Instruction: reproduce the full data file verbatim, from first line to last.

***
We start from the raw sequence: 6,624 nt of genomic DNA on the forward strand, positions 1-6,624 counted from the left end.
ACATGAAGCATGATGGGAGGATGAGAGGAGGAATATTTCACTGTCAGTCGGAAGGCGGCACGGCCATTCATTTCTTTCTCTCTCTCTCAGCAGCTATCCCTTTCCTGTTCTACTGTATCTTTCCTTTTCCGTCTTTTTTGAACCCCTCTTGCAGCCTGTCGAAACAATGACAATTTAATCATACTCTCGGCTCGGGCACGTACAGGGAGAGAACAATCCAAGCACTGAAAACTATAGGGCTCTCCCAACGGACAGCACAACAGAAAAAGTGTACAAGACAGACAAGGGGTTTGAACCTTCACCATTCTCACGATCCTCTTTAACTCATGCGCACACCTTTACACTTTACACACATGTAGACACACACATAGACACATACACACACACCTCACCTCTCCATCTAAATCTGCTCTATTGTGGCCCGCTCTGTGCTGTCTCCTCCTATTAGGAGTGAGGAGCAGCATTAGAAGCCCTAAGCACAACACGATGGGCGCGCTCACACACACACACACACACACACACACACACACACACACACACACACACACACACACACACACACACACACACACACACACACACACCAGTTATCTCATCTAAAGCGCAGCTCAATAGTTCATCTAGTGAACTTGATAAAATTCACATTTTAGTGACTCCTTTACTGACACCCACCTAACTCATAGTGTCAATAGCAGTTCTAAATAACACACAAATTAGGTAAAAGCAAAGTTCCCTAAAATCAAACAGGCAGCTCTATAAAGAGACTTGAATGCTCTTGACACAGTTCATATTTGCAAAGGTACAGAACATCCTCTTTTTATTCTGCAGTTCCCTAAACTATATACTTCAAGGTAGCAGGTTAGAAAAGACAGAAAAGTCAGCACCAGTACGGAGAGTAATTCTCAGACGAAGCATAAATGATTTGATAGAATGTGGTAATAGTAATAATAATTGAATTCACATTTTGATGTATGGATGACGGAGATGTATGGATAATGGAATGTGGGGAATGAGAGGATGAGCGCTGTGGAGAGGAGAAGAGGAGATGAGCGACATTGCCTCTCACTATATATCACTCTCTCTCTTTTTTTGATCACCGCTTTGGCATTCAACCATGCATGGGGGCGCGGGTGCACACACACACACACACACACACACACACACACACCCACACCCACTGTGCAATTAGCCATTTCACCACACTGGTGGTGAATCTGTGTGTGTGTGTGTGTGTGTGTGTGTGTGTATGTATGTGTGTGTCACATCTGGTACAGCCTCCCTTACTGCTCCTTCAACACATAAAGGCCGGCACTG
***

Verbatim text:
We start from the raw sequence: 6,624 nt of genomic DNA on the forward strand, positions 1-6,624 counted from the left end.
ACATGAAGCATGATGGGAGGATGAGAGGAGGAATATTTCACTGTCAGTCGGAAGGCGGCACGGCCATTCATTTCTTTCTCTCTCTCTCAGCAGCTATCCCTTTCCTGTTCTACTGTATCTTTCCTTTTCCGTCTTTTTTGAACCCCTCTTGCAGCCTGTCGAAACAATGACAATTTAATCATACTCTCGGCTCGGGCACGTACAGGGAGAGAACAATCCAAGCACTGAAAACTATAGGGCTCTCCCAACGGACAGCACAACAGAAAAAGTGTACAAGACAGACAAGGGGTTTGAACCTTCACCATTCTCACGATCCTCTTTAACTCATGCGCACACCTTTACACTTTACACACATGTAGACACACACATAGACACATACACACACACCTCACCTCTCCATCTAAATCTGCTCTATTGTGGCCCGCTCTGTGCTGTCTCCTCCTATTAGGAGTGAGGAGCAGCATTAGAAGCCCTAAGCACAACACGATGGGCGCGCTCACACACACACACACACACACACACACACACACACACACACACACACACACACACACACACACACACACACACACACACACACACACCAGTTATCTCATCTAAAGCGCAGCTCAATAGTTCATCTAGTGAACTTGATAAAATTCACATTTTAGTGACTCCTTTACTGACACCCACCTAACTCATAGTGTCAATAGCAGTTCTAAATAACACACAAATTAGGTAAAAGCAAAGTTCCCTAAAATCAAACAGGCAGCTCTATAAAGAGACTTGAATGCTCTTGACACAGTTCATATTTGCAAAGGTACAGAACATCCTCTTTTTATTCTGCAGTTCCCTAAACTATATACTTCAAGGTAGCAGGTTAGAAAAGACAGAAAAGTCAGCACCAGTACGGAGAGTAATTCTCAGACGAAGCATAAATGATTTGATAGAATGTGGTAATAGTAATAATAATTGAATTCACATTTTGATGTATGGATGACGGAGATGTATGGATAATGGAATGTGGGGAATGAGAGGATGAGCGCTGTGGAGAGGAGAAGAGGAGATGAGCGACATTGCCTCTCACTATATATCACTCTCTCTCTTTTTTTGATCACCGCTTTGGCATTCAACCATGCATGGGGGCGCGGGTGCACACACACACACACACACACACACACACACACACCCACACCCACTGTGCAATTAGCCATTTCACCACACTGGTGGTGAATCTGTGTGTGTGTGTGTGTGTGTGTGTGTGTGTATGTATGTGTGTGTCACATCTGGTACAGCCTCCCTTACTGCTCCTTCAACACATAAAGGCCGGCACTG